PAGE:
BUFF REVIEW- Knife + Heart: Neon drenched mix of slasher, fantasy and 70s porn fashions delivers all the trimmings needed for a cult audience

Image Courtesy of Altered Innocence

Yann Gonzalez’s second film Knife + Heart might just be one of 2018/19’s strangest and niche festival highlights. A gay porn director deciding to make her most ambitious project after her editor girlfriend leaves her and a gimp mask wearing, dildo switchblade wielding murderer picks off her cast one by one certainly doesn’t scream ‘mass appeal’. Knife + Heart definitely wasn’t made for a mass audience but its neon drenched mix of slasher, fantasy and 70s porn fashions delivers all the trimmings needed for a cult audience.

Vanessa Paradis plays Anne Parèze, the alcoholic director in question, making bargain bin male-on-male pornography and reeling from her recent breakup with her editor Loïs (Kate Moran). Anne appears dressed not unlike Charlize Theron in Atomic Blonde, or a Blade Runner bombshell with a PVC jacket. She’s the deftly complex female character that genre film cries out for; messy, rules with an iron fist, troubled, heartbroken and strangely endearing. Her story of self-discovery and artistic endeavour take place in a stylised underbelly of 1979 Paris where sex and drugs appear to be the only currency. Gonzalez makes sure to revel in the delights of a world prior to the AIDs crisis, where gay sex was something to explore and be enjoyed. He treats each member of the LGBT community depicted here with a sense of dignity and unbridled passion with many scenes of sleaze also tinted with a contagious flirtatious joy.

Our first exposure to this world is during the opening scene in a gay bar, with harnesses, leather and jockstraps galore we meet Karl (Bastien Waultier), a young porn performer out celebrating his latest film. He is seduced outside by a masked individual and goes home with him, only to be brutally stabbed and murdered with a dildo switchblade- the film takes the phallic weapon theory of slasher movies to a whole other level. Anne is unshaken by the news of her film stars passing and continues to work on her failing projects but sadly her numbers continue to dwindle, as the killer strikes multiple times with his identity still unknown.

Inspired by the atrocious acts threatening her community, Anne plans her most ambitious project yet, ‘Homicidal’ alongside her best friend Archibald (Nicolas Maury), and they begin to recruit young construction workers from the countryside to star in the project, all the while trying to figure out the identity of the killer. Visions regularly flash across the screen in a negative image, distorted memories come nightmares that possess a distinct Lynchian feel to them and a mythical black crow appears whenever the killer is near.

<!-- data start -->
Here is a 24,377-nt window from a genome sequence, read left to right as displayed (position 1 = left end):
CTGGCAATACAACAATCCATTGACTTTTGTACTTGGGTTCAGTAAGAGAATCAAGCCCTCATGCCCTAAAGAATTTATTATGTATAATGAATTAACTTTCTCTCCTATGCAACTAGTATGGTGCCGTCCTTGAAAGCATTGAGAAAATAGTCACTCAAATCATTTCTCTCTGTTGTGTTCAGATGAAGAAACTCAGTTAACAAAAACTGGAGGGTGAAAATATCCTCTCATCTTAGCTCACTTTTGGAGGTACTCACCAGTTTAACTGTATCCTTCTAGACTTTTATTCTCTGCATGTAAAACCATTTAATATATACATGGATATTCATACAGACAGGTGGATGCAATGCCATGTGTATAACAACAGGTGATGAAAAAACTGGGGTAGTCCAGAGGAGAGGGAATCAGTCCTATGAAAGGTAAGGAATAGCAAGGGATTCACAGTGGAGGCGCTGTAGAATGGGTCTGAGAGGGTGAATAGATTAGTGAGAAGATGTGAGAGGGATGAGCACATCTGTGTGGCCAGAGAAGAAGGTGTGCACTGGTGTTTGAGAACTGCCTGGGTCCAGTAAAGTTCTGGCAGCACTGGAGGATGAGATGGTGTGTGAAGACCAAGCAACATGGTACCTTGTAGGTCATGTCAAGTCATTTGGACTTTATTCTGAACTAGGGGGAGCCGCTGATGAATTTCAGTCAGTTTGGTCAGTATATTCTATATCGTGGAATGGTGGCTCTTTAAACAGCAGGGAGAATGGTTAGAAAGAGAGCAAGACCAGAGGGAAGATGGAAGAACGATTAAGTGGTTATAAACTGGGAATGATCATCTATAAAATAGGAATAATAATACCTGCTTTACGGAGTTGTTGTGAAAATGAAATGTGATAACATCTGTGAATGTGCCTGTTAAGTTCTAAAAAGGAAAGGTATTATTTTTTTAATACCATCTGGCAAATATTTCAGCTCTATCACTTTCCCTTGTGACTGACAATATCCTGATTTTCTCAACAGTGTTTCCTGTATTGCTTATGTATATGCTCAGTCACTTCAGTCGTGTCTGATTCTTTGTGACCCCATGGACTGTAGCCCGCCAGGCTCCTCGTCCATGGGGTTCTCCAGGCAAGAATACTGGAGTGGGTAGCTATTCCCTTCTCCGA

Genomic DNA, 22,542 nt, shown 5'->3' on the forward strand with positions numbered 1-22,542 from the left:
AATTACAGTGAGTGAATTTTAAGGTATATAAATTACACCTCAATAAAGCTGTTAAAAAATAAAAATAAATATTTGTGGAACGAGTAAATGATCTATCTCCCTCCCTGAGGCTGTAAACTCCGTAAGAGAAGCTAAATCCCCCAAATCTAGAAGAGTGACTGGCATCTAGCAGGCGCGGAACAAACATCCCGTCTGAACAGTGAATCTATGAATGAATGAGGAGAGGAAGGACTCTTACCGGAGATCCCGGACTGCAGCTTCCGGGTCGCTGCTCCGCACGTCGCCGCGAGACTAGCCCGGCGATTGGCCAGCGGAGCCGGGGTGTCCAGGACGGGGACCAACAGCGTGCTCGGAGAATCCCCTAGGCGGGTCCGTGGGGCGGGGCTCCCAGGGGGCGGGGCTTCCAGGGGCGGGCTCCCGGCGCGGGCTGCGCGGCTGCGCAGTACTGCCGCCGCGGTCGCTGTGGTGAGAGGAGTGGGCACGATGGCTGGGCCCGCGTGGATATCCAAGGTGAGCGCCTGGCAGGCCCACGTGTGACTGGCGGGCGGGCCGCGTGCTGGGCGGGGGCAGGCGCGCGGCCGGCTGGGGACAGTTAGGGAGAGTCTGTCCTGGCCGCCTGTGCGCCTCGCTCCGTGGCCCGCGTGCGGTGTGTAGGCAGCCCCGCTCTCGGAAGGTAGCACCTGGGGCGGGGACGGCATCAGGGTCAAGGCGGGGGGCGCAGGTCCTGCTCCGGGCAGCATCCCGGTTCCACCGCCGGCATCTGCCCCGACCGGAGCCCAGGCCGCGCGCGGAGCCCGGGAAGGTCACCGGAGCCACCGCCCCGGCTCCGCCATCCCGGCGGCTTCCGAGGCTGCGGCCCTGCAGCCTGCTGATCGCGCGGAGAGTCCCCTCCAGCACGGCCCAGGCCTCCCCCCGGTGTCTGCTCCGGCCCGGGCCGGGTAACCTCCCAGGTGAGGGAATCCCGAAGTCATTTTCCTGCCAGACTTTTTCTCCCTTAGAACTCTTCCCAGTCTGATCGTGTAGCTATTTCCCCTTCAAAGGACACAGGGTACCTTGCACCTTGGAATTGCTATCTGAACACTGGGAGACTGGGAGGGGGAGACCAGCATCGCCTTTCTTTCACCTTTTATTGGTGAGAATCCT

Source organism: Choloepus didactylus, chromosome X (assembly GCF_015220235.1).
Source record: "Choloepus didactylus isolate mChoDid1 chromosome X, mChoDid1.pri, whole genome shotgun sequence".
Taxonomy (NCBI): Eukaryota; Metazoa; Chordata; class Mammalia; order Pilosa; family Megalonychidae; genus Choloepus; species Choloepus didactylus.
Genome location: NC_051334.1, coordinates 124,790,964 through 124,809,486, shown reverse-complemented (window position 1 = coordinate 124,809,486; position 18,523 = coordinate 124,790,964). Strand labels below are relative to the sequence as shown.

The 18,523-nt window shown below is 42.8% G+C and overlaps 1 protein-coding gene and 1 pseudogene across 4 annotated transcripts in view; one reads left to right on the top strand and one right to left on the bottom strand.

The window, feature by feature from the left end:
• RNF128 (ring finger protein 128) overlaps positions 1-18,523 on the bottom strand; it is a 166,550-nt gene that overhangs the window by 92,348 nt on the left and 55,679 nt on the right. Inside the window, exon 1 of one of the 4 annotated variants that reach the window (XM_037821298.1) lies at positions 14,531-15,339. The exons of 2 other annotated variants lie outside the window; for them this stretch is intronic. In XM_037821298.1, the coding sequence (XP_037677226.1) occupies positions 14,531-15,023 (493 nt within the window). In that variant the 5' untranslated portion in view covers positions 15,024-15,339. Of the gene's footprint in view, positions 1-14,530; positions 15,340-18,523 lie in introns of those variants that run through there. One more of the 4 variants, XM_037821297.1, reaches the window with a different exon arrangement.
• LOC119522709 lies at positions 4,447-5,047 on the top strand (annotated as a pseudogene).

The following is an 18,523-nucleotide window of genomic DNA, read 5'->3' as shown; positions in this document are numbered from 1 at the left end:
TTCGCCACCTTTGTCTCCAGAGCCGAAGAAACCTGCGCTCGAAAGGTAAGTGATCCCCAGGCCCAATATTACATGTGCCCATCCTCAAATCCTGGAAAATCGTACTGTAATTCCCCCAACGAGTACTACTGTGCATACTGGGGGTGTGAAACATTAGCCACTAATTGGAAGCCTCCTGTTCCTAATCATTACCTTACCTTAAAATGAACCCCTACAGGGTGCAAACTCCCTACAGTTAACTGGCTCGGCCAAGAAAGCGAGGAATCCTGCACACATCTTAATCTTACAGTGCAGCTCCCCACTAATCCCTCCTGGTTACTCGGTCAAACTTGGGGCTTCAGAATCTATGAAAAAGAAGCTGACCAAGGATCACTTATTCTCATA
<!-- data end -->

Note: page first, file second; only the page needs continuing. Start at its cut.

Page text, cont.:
Knife + Heart tantalises with these fantastical moments and dips its toe in the waters of something entirely outside the films common realm. Assisted by the blue-green neon glow surrounding so many of the films scenes and a hypnotising score from electronic band M83, the meticulous visual crafting of the films campy and Giallo-inspired world lessens the blow of the quite horrific moments of violence delivered by the masked killer.

The intersections of the passions of love and violence are the films core, hence the film’s title. Seeing Anne quickly unravel over her lost love and the passion she has to maintain it, much to the disagreement of Loïs, is not unlike the maniacal rage that possesses the killer to commit his crimes. When all is revealed in the film’s final scenes it seems evident that both parties act out of passionate love and hate in equal measure- ultimately it is a story of forbidden love. Anne regularly talks to her performers throughout the film about “losing yourself” with another person, a carnal desire to rip each other apart and explore their insides; whether its sex or murder, both feel particularly well entwined here.

 

by Chloe Leeson

Chloe Leeson is the founder of Screen Queens. She hails from the north of England (the proper north that people think is actually Scotland but isn’t). Her lifesource is Harmony Korine’s 90s Letterman interviews and Ezra Miller’s jawline. She is a costume designer for hire who spends way too much time watching bad horror movies. Her favourite films are Into The Wild, Lords of Dogtown, Stand by Me and Pan’s Labyrinth. She rants about cinema screenings @kawaiigoff and logs them on letterboxd here

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